On The Road
- Published on Tuesday, 04 July 2006 20:33
- Written by Gary and Genie Anderson
For people with the necessary assets, a luxury four-door sedan is one of the privileges to enjoy. At one time, these up-market cars would have carried an American nameplate, but judging from the parking lot at Draeger's market or the valet stand at Spago, today the choice seems to be limited to German, English or Japanese automobiles.
In the last month, we've sampled three luxury sedans - the Mercedes S550, BMW 760i and Jaguar XJR - and gotten a peek at a luxury car of the future with the Lexus GS450h hybrid.
BMW has corrected some of the shortcomings of its 7 series cars, and loyal BMW customers will be pleased with its new offering at this rarefied level. But Mercedes has raised the bar with the new S-Class offerings and is once again king of the hill.
Jaguar's current supercharged sedan is likely to appeal only to traditionalists who like the sleek lines and British heritage and disdain computer-bred controls.
Beyond those three, Lexus has again broken new ground in hybrid applications with its new midsize luxury hybrid. When its full-size 600 series is introduced this fall, it may create some new heights for other luxury marques to aspire to.
We first drove the BMW 760i, a 12-cylinder, 438-horsepower version of the 7 series. The price was a breathtaking $116,990. Even so, all the same amenities are available in a V8 version with a more-than-adequate 360 horsepower for a slightly more reasonable $87,100.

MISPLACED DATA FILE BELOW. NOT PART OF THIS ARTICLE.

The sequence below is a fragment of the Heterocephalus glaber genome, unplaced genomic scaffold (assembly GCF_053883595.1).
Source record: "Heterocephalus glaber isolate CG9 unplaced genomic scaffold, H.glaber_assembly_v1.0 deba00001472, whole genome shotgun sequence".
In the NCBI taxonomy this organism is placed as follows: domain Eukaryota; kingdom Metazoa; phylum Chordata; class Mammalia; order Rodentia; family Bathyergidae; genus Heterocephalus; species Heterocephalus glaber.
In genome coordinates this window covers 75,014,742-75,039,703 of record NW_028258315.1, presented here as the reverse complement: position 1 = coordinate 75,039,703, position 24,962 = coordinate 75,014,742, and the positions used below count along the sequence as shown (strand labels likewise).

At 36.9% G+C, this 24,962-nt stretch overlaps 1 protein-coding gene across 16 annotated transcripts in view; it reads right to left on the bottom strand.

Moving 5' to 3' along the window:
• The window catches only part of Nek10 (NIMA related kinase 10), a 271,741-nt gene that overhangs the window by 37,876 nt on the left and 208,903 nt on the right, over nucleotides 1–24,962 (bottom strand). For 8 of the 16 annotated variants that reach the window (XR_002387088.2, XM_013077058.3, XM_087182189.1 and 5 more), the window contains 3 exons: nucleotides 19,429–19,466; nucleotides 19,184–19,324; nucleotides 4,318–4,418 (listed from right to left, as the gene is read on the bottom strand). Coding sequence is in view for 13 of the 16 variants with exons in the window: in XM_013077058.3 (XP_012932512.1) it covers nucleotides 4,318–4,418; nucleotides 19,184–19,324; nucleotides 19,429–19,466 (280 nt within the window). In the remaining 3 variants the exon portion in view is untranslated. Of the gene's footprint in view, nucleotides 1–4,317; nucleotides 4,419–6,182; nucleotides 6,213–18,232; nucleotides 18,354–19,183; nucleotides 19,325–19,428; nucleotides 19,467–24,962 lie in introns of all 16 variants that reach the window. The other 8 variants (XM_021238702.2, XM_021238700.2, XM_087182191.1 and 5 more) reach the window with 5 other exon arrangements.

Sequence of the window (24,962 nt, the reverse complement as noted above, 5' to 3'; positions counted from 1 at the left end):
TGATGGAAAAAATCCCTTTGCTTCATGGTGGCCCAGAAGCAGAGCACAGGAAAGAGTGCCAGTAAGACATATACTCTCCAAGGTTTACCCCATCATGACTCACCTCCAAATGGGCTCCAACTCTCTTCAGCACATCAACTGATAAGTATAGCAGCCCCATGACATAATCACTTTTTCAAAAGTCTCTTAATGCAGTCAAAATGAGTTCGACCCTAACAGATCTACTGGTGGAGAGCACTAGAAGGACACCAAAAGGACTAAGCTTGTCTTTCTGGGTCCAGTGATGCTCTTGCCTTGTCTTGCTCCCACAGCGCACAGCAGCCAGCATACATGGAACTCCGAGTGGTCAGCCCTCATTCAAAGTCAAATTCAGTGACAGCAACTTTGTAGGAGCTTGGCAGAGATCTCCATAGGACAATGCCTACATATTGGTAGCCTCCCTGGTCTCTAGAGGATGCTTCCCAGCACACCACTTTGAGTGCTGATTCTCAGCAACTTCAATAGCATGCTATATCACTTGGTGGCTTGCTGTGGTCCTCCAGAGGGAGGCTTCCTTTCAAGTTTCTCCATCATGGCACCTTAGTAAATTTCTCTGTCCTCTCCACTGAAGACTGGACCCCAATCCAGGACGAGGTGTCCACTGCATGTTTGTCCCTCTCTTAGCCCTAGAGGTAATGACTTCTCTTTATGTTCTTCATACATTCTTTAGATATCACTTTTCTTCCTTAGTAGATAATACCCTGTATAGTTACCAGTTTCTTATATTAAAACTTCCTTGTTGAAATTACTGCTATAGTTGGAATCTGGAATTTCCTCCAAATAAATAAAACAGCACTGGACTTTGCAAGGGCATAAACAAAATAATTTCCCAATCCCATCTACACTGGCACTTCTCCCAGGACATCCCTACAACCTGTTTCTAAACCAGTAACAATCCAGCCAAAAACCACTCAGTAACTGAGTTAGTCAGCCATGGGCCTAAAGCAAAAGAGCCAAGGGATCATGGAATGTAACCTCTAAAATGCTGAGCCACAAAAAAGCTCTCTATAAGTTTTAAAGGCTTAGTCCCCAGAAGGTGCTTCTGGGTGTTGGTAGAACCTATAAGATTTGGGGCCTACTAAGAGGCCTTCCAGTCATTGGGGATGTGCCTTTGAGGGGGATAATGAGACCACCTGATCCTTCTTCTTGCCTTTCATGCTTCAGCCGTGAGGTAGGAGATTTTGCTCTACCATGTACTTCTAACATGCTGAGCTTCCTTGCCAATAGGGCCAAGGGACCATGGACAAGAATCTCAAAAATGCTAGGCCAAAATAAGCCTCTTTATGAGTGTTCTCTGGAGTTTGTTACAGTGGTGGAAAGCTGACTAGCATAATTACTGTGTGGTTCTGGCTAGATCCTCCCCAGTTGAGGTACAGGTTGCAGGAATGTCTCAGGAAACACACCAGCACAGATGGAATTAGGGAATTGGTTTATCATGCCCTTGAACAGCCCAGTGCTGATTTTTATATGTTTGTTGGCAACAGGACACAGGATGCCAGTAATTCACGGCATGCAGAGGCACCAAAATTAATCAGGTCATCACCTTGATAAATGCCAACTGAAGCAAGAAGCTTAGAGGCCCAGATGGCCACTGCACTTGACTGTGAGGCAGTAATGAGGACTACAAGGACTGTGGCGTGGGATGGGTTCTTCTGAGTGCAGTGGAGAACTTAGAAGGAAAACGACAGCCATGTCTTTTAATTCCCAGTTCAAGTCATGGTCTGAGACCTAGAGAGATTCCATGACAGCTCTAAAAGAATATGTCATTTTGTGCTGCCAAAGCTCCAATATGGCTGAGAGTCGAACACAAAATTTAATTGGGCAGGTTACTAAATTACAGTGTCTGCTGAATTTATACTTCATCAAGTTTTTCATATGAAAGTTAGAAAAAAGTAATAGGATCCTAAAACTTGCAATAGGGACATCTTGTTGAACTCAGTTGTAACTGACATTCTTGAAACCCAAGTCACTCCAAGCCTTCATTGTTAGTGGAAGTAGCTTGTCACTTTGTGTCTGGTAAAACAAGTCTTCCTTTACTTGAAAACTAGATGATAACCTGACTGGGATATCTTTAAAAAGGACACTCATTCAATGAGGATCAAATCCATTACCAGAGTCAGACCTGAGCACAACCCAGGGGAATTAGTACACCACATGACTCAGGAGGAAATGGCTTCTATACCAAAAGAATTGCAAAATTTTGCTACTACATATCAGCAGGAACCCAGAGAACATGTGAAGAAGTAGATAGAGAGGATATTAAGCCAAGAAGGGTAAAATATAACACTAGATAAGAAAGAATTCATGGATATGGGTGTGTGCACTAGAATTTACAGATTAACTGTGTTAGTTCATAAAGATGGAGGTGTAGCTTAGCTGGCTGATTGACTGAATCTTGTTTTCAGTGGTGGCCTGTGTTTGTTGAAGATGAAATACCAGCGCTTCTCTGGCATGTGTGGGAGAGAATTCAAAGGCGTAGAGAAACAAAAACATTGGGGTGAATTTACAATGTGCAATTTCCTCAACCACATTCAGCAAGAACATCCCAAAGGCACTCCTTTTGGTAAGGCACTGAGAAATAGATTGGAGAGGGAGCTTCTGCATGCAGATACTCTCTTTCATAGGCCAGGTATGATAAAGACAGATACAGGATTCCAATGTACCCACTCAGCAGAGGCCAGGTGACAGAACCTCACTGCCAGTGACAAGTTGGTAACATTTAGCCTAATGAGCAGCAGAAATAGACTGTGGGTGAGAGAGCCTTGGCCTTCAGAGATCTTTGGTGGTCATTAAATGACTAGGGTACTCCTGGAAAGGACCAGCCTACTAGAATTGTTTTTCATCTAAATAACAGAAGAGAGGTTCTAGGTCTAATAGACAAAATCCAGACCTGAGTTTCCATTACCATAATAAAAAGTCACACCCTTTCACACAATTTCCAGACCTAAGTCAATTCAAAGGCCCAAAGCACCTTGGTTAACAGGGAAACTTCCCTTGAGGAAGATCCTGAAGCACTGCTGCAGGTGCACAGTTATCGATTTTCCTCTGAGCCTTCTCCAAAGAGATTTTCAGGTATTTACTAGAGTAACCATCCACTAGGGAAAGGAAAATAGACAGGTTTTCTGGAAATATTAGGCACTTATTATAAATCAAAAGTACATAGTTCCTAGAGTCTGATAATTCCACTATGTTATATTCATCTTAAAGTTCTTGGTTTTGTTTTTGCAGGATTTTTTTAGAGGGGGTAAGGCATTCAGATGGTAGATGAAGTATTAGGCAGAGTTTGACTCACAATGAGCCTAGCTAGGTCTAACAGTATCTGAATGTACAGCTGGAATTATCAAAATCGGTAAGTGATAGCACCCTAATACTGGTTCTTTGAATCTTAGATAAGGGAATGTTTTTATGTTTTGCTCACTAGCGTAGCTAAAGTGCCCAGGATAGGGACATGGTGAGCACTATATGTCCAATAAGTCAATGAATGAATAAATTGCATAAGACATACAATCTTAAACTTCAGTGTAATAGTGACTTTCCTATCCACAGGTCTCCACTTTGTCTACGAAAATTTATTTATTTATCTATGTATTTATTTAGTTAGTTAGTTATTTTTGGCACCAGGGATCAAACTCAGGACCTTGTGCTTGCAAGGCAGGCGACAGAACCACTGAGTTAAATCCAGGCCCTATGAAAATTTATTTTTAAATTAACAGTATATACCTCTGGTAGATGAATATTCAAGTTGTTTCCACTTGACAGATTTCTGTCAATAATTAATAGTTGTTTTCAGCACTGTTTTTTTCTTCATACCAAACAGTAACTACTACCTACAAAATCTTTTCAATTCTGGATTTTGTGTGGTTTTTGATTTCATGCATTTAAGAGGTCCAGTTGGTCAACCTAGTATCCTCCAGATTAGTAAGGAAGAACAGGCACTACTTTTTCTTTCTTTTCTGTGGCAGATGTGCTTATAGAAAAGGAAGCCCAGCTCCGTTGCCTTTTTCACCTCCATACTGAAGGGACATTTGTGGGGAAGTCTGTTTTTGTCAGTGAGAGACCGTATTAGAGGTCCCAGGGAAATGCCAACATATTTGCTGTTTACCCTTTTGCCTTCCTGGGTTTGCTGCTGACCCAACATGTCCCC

The styling of the 7 series has been refined in the last four years, especially around the rear end. The joystick-style interface with all vehicle systems also has been improved. In one week, we were able to learn to tune the radio, manage the air conditioning, pull up the navigation maps and adjust the seats, but there were many capabilities we couldn't master.
Nevertheless, we and our passengers reveled in the car's comfort and luxury. The vehicle offers every amenity ever conceived - from soft, comfortable, infinitely adjustable seats that heat and cool in both back and front to an audio-visual system that is comparable to the best home theaters in everything but the size of the video screen.
It's the driving experience that takes you beyond normal sedans. In spite of its weight and size, the car handles, accelerates and brakes like a sports car. For a person attuned to high-performance driving, the car offers all the satisfaction of a BMW track M3.
Given the BMW's handling and performance, we were prepared to anoint the 760i as the finest luxury sedan before trading the keys for the Mercedes. While Mercedes has always known how to cosset VIPs in luxury, its cars' driving performance was something more happily left to the chauffeur.
But with the new S-Class, Mercedes engineers have excelled. On paper and on the road, the new V8 is every bit the equivalent of the 12-cylinder BMW. Whether the challenge is accelerating to freeway speeds, braking aggressively for an emergency, or chasing kids in their road rockets up Highway 84 and down Skyline Drive, the Mercedes is equal to BMW's best.
We're sad to say, however, that computer engineers have taken over the cockpit. Following BMW's lead, the S-Class uses its own version of a single joystick to control audio, navigation, air-conditioning and vehicle systems, rather than traditional push-buttons and knobs.